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It was thus said that the Great Philippe Verdy once stated:
> the term "word" was chosen purpusely and accuretely: it indicates the basic
> unit of data managed at the instruction level by the instruction set used
> by the interpreting part of the engine. 

  I was taught that a "word" is the number of bits the CPU can handle
natively (or without addtional work).  That's fine for most CPUs, but things
do get fuzzy.  For instance, the Intel 8088.  Internally it can do 16-bit
arithmatic so clearly it's "word" is 16-bits.  *BUT* it only has an 8-bit
data bus, so retreiving a 16-bit word requires more work.  So what is the
"word" size on an 8088?  8-bits or 16-bits?

  The Motorols 68000 is similar---internally, it can handle 32-bit
artithmatic, but it too, has a data bus smaller than it's internal bus, in
this case, a 16-bit data bus.  So, what does "word" mean for the 68000? 
16-bits or 32-bits?  [1]

  Then you have the real odd-balls of the world, like the Intel 432 [2],
which didn't have a fixed size word.  Or the PERQ, a computer system with a
writable instruction set! (want 16-bit words?  Rewrite the instruction set.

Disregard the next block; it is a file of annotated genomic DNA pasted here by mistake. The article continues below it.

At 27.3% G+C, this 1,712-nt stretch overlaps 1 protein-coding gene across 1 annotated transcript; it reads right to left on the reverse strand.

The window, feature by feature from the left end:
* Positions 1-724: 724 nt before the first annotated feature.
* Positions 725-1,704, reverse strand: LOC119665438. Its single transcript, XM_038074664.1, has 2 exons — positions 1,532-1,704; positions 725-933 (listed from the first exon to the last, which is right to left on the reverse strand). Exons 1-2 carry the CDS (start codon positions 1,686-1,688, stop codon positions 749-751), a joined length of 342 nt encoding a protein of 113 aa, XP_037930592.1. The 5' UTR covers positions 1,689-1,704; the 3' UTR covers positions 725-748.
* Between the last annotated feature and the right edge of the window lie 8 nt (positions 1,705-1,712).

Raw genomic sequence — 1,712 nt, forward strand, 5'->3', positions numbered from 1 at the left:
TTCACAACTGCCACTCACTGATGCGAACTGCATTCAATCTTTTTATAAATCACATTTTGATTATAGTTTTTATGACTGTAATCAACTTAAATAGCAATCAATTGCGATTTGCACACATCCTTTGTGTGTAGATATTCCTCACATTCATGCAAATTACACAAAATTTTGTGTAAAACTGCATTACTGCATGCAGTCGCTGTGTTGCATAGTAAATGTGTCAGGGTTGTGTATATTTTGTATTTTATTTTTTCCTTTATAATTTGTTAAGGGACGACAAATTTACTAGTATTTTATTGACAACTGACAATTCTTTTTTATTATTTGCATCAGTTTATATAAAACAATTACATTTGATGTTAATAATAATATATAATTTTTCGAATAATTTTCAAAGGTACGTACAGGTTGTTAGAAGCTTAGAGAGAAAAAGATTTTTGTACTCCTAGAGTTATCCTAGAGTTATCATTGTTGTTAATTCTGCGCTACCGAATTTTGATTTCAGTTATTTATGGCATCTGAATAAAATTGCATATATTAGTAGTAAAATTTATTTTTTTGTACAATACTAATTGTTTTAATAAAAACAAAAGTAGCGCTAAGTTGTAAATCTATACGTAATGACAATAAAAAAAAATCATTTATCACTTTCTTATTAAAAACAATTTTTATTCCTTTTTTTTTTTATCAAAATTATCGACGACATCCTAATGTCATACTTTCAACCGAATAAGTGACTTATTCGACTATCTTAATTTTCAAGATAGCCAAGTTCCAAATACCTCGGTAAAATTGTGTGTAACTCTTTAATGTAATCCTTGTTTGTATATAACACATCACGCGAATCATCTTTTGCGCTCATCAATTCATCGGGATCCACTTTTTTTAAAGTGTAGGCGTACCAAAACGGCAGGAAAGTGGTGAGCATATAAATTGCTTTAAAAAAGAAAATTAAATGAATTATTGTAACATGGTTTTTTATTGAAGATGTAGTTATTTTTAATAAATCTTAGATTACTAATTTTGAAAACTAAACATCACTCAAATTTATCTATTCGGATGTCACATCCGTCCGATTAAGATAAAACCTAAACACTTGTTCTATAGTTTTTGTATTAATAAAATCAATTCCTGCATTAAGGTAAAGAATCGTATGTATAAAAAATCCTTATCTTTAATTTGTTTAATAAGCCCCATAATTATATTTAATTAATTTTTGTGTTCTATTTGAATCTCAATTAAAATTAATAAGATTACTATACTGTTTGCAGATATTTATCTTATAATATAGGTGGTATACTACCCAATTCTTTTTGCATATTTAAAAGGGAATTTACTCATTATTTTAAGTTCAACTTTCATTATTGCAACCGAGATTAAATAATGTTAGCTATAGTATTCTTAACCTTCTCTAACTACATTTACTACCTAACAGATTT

13-bit words?  Fine, rewrite the instruction set)

> Even in the's VM, this unit
> of information is the same a a standard Lua value: it has both a  a
> type and a  value (not necessarily numeric), which are unseparatable.
> In a classic CPU, the "word" has no distinctive type, it's just a
> fixed-size set of bits with arithmetic properties.
> In's VM, the "word" is also fixed size but contain other bits that
> have no arithmetic properties but are assiocated with specific behavior
> affecting what the VM does or infers in addition to what is specified by
> the instruction set.

  Oh, then there are the various LISP machines, made in the late 70s---they
had tagged memory.  So in addition to the "data bits" part of the
"word", they also had "tag bits" that existly solely to impart type
information for the "data bits" part of the word.  So it's inaccurate to say
that a "word" is just a collection of undifferentiated set of bits.

> I used "word" exactly, I did not say "byte" or "bits", or "integer": "word"
> is the abstract term that covers other kind of data (here data which
> includes itself its own datatype information, something not encoded at all
> in "words" used by CPU where datatype is implicit and unchangeable, and
> only depends on the instructions in code, plus some other constraints like
> the state of internal registers, notably those controlling access to
> external memory when these words are used as "adresses" by specifically
> instructions).

  I could not follow this at all.  


[1]	For me, the 8088 has a 16-bit word, and the 68000 a 32-bit word, but
	I'm a software engineer.  Were I an electrical engineer, I'd give a
	different answer.

[2]	Never actually released as far as I can tell.